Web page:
What we have learnt over the course of the pandemic is that teachers and schools matter greatly. Economies cannot function if schools do not open their gates and children are in our classrooms. What we have also learned is the crucial role that schools have played not just in teaching their students, but the institution of ‘school’ is often at the heart of the community, where the issues a community faces are often reflected and, often, resolved. Whether that be related to poverty, vulnerability or the multitude of areas that we see in our schools, daily, the point we make is that the school does a whole lot more than just teaching its students.
As leaders of schools around the world – from schools in locations as varied on a boat in Bangladesh, to inner city New York and to the mountains of Bhutan, we teachers and school leaders have gathered online in huge numbers over the last six days at the World Education Week, to share our expertise with 100,000 others – a truly global meeting of minds.
Amongst the many illuminating conversations, one overwhelming lesson has been reinforced, especially after six months of Covid crisis and decades of an emerging climate catastrophe – that we must reframe how we view our educational institutions to value resilience above efficiency. Because now is that reframing opportunity, no doubt.
For too long, our education systems have placed too great an emphasis on delivering learning outcomes in ways that not only minimise cost and juggle resources but judge our abilities to be “efficient” to be of a higher importance, even if it’s mostly unspoken.
What this week has underlined and what this year has emphasised is that the resilience to meet huge challenges is the key to maintaining the continuity of education for our children, both to ensure the highest standards of learning and to re-establish the social glue of schools as communities. This requires financial investment and leadership.
It is about making the connection between teachers and children the fundamental point of the existence of schools.
No matter what the question, education is the answer. Quality and continuity of education builds future success for both our individuals and our whole communities. Our pupils, our parents, and our planet need schools able to adapt to crises and evolve to our changing future needs, while remaining central pillars of our communities.
It is time for our political and system leaders to understand that and to re-frame how they view the management of education funding and the purpose of the institutions they’ve asked us to build.
As teachers and school leaders of 100 schools, recognised for our expertise around the world, we call on heads of government, education and finance ministers of our countries to deepen their investments in education rather than cut them so we can perform the roles more effectively not just for our students but for our communities and for the overall growth of our countries.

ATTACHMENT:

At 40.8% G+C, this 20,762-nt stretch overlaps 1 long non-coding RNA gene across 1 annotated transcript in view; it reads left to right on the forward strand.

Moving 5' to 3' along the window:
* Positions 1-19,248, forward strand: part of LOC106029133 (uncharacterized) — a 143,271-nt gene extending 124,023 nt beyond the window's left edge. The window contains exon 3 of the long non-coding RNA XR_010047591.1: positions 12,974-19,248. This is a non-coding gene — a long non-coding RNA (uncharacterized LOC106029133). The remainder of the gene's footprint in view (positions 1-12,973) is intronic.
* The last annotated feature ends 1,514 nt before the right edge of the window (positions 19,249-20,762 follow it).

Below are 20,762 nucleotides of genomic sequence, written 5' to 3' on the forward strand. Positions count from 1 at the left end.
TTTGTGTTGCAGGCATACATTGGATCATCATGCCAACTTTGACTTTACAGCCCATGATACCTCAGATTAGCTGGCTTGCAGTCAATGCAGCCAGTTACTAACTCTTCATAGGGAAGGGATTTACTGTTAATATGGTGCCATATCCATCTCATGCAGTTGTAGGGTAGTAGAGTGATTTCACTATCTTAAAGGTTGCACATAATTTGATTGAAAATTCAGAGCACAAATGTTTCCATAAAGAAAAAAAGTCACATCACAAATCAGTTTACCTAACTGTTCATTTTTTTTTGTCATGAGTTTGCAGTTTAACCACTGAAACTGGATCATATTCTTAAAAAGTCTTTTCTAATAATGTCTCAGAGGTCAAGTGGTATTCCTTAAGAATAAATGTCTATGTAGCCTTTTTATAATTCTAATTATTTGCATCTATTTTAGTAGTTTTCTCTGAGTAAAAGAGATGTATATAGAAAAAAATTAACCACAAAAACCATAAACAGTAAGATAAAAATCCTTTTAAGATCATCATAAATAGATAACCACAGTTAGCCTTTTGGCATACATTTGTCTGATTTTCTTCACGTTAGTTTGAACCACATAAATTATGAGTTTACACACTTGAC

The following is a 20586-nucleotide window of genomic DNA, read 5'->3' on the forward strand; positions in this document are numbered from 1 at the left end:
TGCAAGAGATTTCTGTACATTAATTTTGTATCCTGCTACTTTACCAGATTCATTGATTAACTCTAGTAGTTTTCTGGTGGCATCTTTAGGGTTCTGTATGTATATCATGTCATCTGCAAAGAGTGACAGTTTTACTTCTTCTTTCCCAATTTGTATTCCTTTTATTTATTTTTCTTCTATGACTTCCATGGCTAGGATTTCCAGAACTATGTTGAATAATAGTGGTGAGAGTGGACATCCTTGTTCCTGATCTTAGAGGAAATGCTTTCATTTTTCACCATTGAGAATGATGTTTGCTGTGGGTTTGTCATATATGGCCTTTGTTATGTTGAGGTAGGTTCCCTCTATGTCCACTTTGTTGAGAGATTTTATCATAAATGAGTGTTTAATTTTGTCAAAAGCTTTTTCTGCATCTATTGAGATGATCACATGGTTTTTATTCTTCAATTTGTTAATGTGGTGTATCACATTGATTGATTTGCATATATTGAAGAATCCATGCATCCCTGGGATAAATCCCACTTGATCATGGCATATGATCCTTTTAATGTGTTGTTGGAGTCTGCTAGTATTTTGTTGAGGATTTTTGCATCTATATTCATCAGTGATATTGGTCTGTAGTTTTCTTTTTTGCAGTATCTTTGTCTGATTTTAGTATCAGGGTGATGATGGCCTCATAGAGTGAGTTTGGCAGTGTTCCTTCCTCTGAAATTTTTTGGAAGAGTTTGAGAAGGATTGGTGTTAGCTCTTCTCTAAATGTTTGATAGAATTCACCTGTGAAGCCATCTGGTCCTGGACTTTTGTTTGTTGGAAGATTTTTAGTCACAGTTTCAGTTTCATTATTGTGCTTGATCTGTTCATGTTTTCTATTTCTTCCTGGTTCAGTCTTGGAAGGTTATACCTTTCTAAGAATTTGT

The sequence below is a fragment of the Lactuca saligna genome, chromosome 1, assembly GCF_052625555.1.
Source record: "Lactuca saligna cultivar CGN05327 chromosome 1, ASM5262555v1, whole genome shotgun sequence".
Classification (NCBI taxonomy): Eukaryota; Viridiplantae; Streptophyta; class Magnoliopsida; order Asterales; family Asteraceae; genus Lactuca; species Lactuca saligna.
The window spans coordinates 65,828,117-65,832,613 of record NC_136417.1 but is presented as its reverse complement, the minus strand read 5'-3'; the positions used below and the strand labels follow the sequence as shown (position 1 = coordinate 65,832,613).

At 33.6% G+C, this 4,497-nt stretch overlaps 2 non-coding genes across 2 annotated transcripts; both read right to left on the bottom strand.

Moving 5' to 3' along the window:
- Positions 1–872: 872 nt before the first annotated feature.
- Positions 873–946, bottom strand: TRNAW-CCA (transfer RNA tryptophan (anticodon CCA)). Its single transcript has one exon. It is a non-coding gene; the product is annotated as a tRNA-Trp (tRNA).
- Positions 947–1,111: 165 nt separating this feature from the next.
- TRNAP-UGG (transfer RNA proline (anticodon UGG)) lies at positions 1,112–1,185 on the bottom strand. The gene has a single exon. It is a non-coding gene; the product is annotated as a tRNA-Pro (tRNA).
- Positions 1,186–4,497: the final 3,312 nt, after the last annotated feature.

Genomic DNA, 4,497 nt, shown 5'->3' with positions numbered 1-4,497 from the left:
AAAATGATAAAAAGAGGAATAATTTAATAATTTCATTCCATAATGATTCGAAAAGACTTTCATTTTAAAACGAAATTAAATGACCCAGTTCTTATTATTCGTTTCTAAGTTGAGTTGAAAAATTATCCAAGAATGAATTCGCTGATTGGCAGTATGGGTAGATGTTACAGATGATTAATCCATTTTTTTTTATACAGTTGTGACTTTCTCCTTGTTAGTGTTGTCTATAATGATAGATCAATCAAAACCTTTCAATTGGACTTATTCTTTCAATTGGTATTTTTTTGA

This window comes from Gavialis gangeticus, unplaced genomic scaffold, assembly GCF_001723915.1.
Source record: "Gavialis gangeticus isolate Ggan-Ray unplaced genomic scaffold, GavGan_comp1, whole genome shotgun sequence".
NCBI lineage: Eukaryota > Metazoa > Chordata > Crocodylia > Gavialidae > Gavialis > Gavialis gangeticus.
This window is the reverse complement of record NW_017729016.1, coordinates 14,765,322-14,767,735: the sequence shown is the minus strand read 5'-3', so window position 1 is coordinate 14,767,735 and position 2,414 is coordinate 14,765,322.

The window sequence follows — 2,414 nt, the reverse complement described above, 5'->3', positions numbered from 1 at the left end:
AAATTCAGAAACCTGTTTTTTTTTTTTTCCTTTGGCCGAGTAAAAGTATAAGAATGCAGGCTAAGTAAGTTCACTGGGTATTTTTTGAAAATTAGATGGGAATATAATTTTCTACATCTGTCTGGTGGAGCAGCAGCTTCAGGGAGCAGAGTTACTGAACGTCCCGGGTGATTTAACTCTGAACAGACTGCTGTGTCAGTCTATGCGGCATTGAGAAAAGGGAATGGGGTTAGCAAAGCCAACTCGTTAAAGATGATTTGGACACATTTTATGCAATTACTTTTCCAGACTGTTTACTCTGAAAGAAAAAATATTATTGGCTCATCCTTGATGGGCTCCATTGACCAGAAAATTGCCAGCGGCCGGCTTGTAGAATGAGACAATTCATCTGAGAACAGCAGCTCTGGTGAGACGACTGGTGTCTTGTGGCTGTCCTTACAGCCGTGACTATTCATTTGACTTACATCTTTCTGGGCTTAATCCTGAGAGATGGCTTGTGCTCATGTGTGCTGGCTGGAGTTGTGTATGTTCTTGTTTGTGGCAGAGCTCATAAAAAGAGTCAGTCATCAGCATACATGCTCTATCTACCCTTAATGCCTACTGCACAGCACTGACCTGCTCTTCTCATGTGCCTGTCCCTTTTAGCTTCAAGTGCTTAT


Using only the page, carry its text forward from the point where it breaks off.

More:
Bangladesh Kandapara Poshchim BRAC Primary School; Sauderosri BRAC Primary School; Vati Jamal Gor BRAC Primary Boat School
Bhutan The Royal Academy
Bosnia & Herzegovina General Gymnasium of the Catholic School; Centre & Bl.Ivan Merz Banja Luka
Botswana Humpty Dumpty Nursey School
Brazil Escola Bosque; EMEB Viriato Correa
Brunei Darussalam Chung Hwa Middle School, BSB
Chile Colegio Alberto Blest Gana
Colombia Institución Educativa Rosedal, Jardín Infantil Buen Comienzo; Institución; Educativa Jaime Garzon
Croatia Osnovna škola Čazma
Denmark International School orf Billund
Finland HEI School Ruoholahti
Georgia Ilia Chavchavadze Sachkhere Public School N2
Ghana Afiadenyigba D/A Basic School; Yoo R/C Junior High School
India Chevella Freedom School; Choithram School; Government Primary School Aadi Peepli; iTeach (RSM) Rajarshi Shahu Maharaj English Medium Secondary School; Mahatma Vidyalaya; Riverside School; Samaritan Mission School; School of Excellence; Zilla Parishad Primary School
Italy ITT Ettore Majorana
Japan N High School; Ritsumeikan Primary School
Jordan New English School
Lebanon Al Manar Modern School; St. George School
Malaysia Methodist Girls Primary School
Mexico Aliat Universidades; Avalon International School; Colegio Valle de Filadelfia
Moldova International Heritage School
Morocco Ibnou Rochd; Tilila Preschool
Nepal UWS Mude
Netherlands Communityschool de Vuurvogel
New Zealand Green School
Nigeria Baptist Primary School; Christ Anglican Primary School; Ikangba Erinlu United; Anglican Primary School; Dream Catchers Academy; Local Government School III; LGEA Kurmin Mashi
Norway H20vgs upper secondary school (Hersleb)
Pakistan Beaconhouse School Margalla; Beaconhouse School Multan
Philippines Xavier School; Alem Elementary School
Qatar SEK International School
Russia Hospital School
Serbia Primary School Milan Rakic; The School of Economics
Sierra Leone EducAid Maronka Primary School
South Africa African Leadership Academy; Hyacinth Primary School
Jakes Gerwel Technical High School; Learn to Live School of Skills; Parklands College; Pinelands High School; Roedean
Spain IES Las Musas
Thailand United World College
Turkey Istanbul Kültür Education Institution; Technology & Humanities College (TINK); Turkish American Association Cinnah Preschool; Zübeyde Hanim Kindergarten
UAE Hartland International School; Kindergarten Starters; Shining Star International School
Uganda Wakadogo School
UK Alperton Community School; Dunoon Grammar School; Feversham Primary School; Kingussie High School; The Charter School Dulwich; Queen Mary’s College; Swiss Cottage School
Ukraine Melitopol Specialized School 23; Novopecherska School
USA Opal School; PS-55; Sayre Language Academy; Think Global School